To echo award-winning social media scientist, Dan Zarella: "Doing Marketing without data is like driving with your eyes closed”. The same counts traditional web design which requires periodical redesigns to correct mistakes. There is, however, a data-driven method with proven processes and immediate visible wins that's an eye-opener. We've refreshed this blog to reflect 2017's latest Hotjar statistics.
The fast-paced digital world calls for fresh, continually evolving, interactive websites. This is where the purposeful, data-driven method of Growth-Driven Design comes in. This new and improved way to building and developing a websites concerns itself with constantly gathering data and analysing user engagement. Through these processes we learn which elements of our site work, and which don't. More importantly, this shines a light on possible improvements to be made.
Overcoming assumptions with user data
The first phase of the GDD process focuses on strategy, where quantitative and qualitative data is gathered to draw fundamental assumptions about your users. The biggest challenge with data collection and analysis is knowing which metrics to consider and which channels to use.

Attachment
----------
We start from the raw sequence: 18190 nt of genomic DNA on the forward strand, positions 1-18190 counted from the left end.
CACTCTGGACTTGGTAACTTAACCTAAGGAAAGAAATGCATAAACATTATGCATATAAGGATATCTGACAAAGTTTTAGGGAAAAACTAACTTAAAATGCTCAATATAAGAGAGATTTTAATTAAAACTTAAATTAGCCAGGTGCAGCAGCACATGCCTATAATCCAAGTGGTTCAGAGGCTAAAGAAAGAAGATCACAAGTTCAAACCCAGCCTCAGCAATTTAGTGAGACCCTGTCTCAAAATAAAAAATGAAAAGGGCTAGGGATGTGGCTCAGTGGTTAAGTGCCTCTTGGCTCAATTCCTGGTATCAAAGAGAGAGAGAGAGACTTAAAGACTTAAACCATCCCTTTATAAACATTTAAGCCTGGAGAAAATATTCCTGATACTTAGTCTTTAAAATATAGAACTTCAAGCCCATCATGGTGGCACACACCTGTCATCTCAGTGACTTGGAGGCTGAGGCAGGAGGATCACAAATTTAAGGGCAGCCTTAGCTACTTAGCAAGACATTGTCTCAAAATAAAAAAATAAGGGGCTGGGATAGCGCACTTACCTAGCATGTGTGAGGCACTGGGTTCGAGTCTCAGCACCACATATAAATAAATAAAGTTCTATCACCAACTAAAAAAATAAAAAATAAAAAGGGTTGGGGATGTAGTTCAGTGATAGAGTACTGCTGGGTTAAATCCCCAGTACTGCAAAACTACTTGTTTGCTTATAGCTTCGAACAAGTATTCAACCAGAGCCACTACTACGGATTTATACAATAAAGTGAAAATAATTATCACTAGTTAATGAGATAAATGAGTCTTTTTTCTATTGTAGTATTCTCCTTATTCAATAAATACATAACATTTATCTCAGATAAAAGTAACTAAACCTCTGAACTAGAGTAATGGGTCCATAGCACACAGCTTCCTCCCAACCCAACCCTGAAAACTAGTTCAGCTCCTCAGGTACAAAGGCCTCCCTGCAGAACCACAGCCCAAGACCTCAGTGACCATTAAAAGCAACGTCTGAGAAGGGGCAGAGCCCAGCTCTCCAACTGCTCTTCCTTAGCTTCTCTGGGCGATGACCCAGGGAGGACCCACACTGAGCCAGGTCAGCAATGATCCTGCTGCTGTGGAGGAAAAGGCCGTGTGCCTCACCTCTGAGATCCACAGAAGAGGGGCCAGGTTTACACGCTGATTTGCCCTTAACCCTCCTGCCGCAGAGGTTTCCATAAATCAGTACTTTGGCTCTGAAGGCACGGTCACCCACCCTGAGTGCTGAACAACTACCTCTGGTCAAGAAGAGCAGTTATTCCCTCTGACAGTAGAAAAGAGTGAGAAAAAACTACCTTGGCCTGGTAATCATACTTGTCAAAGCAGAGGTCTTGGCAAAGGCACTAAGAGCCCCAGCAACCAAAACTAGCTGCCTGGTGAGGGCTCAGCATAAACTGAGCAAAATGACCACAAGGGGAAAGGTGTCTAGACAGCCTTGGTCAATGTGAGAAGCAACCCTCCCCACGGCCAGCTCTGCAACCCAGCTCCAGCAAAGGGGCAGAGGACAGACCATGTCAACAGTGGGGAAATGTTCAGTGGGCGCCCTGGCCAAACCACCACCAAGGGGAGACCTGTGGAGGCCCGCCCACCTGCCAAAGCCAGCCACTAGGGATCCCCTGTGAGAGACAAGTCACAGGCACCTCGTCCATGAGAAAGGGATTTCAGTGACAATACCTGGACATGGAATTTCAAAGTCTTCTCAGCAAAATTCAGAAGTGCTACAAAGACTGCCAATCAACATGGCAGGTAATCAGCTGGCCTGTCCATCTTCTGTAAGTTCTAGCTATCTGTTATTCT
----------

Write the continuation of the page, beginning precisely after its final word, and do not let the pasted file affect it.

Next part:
We find Hotjar (an all-in-one analytics and feedback tool) to be a valuable mechanism to gather data, and provide us with an overview of our website from the most important perspective of all; the user's perspective.
Hotjar enables a holistic view of site performance
Not every element on your site is going perform well. In fact, there are quite likely a few that are wildly underperforming. To identify which are which, it’s necessary to take stock and categorise each element on your site. Hotjar uses 3 categories based on the element’s role in site performance, namely drivers, barriers and hooks.
Let's take a closer look at the differences between the three categories and how to identify whether an element is a driver, barrier or a hook by using Hotjar.
Drivers bring visitors to the site. They allow you to understand your visitors’ intent, determine why they're visiting your site, and what they've set out to achieve. It's important to know this in order to optimise your site and feature drivers higher up on pages.
Tools to use: Feedback polls, surveys, recruit user testers
Barriers are elements that cause users to abandon your website. Examples of barriers are pricing that is too high, a lack of trust in your brand or confusing calls-to-action on your website. Identifying barriers enables you to uncover high blockage steps on individual pages.
Tools to use: Heatmaps, visitor playback, conversion funnels, feedback polls, surveys, recruit user testers
Hooks reveal the persuasive elements on your site that prompt users to convert as leads or customers. Simply stated - visitors return to your site for these elements.
Tools to use: Polls, surveys, recruit user testers
Hotjar tools that reveal drivers, barriers and hooks
This tool allows you to ask your visitors for feedback. Asking the correct questions can deliver valuable information about: